Balaam is mentioned no less than fifty-one times in Kitvei HaKodesh, beginning with the account given in Parashat Balak (Numbers 22-24). He was later killed in a battle between Israel and the Midianites (Numbers 31:8). He is also mentioned in Deut 23:5-6; Joshua 13:22; 24:9-10; Micah 6:5; and Nehemiah 13:2.

Although at first glance Bil'am might appear to be a man of God, a true prophet, both the Scriptures and Jewish tradition are emphatic that he was an adversary of the LORD and an ememy of the children of Israel. His so-called sorcery led to folly and death. The New Testament Scriptures speak of "the way of Balaam, the son of Beor, who loved gain from wrongdoing" (2 Pet 2:15), "Balaam's error" (Jude 1:11), and "the teaching of Balaam, who taught Balak to put a stumbling block before the sons of Israel" (Rev 2:14).

Perhaps paradoxically, or at least ironically, the blessing that Bil'am was constrained to confess over Israel was integrated into the daily Shacharit service as the Mah Tovu.

Bal Tashchit

(bal tash-KHEET) phr. "Don't be destructive or wasteful." The principle not to destroy anything needlessly; i.e., preservation of environment.  The foundation for most Jewish views regarding ecology.

Bal Tashchit comes from Deut. 20:19-20 where the LORD commands the Israelites not to destroy fruit bearing trees during warfare. From this mitzvah comes the general principle against destroying things needlessly, or destroying things that might benefit people. Rambam (Maimonides) takes this a step further and extends bal tashchit to include the breaking of vessels, the tearing of garments, the stopping of a well, and throwing away food (Mishneh Torah, Melachim).  The principle of bal tashchit implies that we respect God's creation and seek to help sustain it (tikkun olam). Since God is the Creator and Owner of all the heavens and earth (Lev. 25:23), any act that needlessly destroys of the world is regarded as an affront to God Himself.

Banim Lelohim

(ba-neem lay-loh-HEEM) n. pl. Sons of God; children of God;  (John 1:12).


(te-vee-LAH) n. Tevilah. Baptism; Immersion. The act of taking a ritual bath in a mikveh of running water, usually to cleanse from impurity (e.g., after menstruation). Complete immersion is also normally required for proselytes on being accepted into Judaism. Tevilah is the act of immersing oneself in a natural water source (i.e., a stream or river). In modern times a specially constructed pool called a mikveh is used. Today, in Judaism, the terms are used somewhat interchangeably. The "trinitarian" baptismal formula given in the Great Commission (Matthew 28:19) implies that the Christian (or Messianic Jew) has the God-given responsibility to "make talmidim" - i.e., make disciples of the doctrine of the Mashiach.  This includes the ritual of "tevilah" - baptism, which is prefigured in the Jewish mikveh rituals.  It is not, therefore, to be associated (as is done in so-called "Covenant Theology") with the Jewish ritual of circumcision.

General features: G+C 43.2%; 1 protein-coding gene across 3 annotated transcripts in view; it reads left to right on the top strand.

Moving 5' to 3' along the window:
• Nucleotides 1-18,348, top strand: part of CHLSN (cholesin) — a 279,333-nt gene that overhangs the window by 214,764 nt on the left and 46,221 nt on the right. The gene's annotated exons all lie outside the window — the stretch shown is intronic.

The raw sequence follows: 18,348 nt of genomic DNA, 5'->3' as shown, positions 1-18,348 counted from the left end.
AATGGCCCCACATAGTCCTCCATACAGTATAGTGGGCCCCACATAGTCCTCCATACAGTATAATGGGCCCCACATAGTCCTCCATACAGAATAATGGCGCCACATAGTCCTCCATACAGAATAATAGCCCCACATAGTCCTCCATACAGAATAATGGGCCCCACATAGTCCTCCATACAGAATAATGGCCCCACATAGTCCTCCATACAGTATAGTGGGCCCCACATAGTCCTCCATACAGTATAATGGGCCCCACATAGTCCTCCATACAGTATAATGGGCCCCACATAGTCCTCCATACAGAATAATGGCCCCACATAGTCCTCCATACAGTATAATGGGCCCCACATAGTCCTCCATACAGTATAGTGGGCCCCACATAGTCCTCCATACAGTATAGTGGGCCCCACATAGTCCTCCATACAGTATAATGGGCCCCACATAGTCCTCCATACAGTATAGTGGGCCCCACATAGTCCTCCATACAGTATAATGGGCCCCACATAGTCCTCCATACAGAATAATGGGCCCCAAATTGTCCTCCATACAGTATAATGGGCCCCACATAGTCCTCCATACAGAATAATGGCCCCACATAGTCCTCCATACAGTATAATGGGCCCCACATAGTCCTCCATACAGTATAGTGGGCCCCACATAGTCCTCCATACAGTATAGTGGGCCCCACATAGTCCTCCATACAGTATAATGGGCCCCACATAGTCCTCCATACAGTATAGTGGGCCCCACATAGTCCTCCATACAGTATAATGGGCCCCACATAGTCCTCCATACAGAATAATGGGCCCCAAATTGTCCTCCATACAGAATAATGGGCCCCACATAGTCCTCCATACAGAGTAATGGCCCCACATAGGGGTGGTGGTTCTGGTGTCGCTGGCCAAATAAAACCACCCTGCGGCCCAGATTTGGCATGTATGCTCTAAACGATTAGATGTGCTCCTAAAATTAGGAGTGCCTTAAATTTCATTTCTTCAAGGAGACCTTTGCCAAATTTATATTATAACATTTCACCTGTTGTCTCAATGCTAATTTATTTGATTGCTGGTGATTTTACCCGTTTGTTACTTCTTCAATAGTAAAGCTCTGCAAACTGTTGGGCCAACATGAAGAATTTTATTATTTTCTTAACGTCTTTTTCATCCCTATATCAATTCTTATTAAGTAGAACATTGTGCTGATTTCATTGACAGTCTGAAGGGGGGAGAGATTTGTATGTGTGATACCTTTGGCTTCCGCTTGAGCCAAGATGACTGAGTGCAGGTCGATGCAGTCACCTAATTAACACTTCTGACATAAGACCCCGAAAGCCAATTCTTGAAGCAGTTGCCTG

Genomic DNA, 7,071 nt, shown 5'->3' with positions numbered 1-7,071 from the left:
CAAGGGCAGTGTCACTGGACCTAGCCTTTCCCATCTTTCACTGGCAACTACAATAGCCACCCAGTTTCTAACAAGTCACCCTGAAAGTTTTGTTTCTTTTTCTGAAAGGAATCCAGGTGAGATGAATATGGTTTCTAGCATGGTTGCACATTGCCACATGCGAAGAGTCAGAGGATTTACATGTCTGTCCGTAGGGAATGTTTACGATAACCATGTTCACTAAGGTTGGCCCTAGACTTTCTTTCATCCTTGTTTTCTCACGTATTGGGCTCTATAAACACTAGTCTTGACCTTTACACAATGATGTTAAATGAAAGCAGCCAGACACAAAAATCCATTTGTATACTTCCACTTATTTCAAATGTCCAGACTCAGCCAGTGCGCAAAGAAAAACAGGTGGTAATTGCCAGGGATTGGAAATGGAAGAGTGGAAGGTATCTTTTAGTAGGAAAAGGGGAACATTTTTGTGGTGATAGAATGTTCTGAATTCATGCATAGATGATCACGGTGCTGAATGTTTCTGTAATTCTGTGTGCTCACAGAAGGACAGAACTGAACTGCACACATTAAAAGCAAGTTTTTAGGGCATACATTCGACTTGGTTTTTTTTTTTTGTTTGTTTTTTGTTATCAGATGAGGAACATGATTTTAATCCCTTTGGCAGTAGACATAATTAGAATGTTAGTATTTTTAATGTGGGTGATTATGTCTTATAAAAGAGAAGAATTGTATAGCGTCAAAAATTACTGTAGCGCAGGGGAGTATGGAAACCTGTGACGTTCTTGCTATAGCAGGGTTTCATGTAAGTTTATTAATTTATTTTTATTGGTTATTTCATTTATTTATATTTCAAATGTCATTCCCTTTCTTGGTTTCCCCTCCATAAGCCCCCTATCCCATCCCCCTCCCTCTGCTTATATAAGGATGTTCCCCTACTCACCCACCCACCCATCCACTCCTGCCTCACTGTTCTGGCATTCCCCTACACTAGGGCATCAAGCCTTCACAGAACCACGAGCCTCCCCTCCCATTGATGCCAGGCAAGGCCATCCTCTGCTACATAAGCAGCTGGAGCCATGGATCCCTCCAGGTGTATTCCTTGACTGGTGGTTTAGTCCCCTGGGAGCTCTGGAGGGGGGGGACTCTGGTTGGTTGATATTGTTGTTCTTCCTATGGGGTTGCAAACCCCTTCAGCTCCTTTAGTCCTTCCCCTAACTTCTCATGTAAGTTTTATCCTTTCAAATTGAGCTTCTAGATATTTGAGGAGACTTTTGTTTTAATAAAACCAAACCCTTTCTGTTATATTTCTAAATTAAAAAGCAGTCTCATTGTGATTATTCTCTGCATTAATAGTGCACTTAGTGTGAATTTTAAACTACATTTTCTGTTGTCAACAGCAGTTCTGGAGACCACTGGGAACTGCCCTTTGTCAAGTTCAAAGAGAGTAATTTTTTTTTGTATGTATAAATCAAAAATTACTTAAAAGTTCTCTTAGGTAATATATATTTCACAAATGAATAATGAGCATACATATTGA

(ba-RYE-tah) n.  Plural is Baraitot. An Aramaic word meaning "external" or "outside" that designates a tannaite tradition (i.e., view of a sage from the time of the Mishnah, c. 70-200 AD) that was not incorporated into the six orders of the Mishnah. Generally speaking, baraita refers to a tradition in the Jewish oral law not incorporated in the Mishnah/Talmud. The main collections of Baraita are the Tosefta and the Midrashim. The authority of the Baraita is less than that of the Mishnah/Talmud, though the Mishnah itself uses baraitot as proof-texts for some arguments.


(bar-eh-KHOO) n. Barechu. The call to worship in the synagogue; The opening word of a well-established formula, preceding the Shema and the Shemoneh Esreh. Click here for more.

Bar Enosh

(bar e-nash) n. (Aramaic) Son of Man; The Messiah as seen by Daniel the prophet (Daniel 7:13-14), who "was given dominion, and glory, and a kingdom, that all the peoples, nations, and languages should serve him: his dominion is an everlasting dominion, which shall not pass away, and his kingdom that which shall not be destroyed." One of the titles of the Messiah. Bar enosh, like Hebrew ben adam, can also mean "son of man," or "typical man," or simply "man." Yeshua is all of these: the Messiah, a typical (ideal) man, one schooled both in heaven and on earth to be a man. Yeshua refers to himself frequently by this title, stressing his full identification with the human condition, as taught in Rom.5.12-21, 8.3-39; 1 Cor. 15.21-49; Phil. 2.5-11; Heb. 2.5-18, 4.15.

Bar Mitzvah

(bar MITS-vah) n. A son (bar) of the commandment; a man of duty. Normally at the age of 13, the Jewish boy reaches maturity and is thereafter considered responsible for his religious acts. A Bar Mitzvah can be called up to the read the Torah, use Tefillin in weekday prayers each morning, and be counted as one of the ten men necessary for minyan, the minimum number required for congregational worship service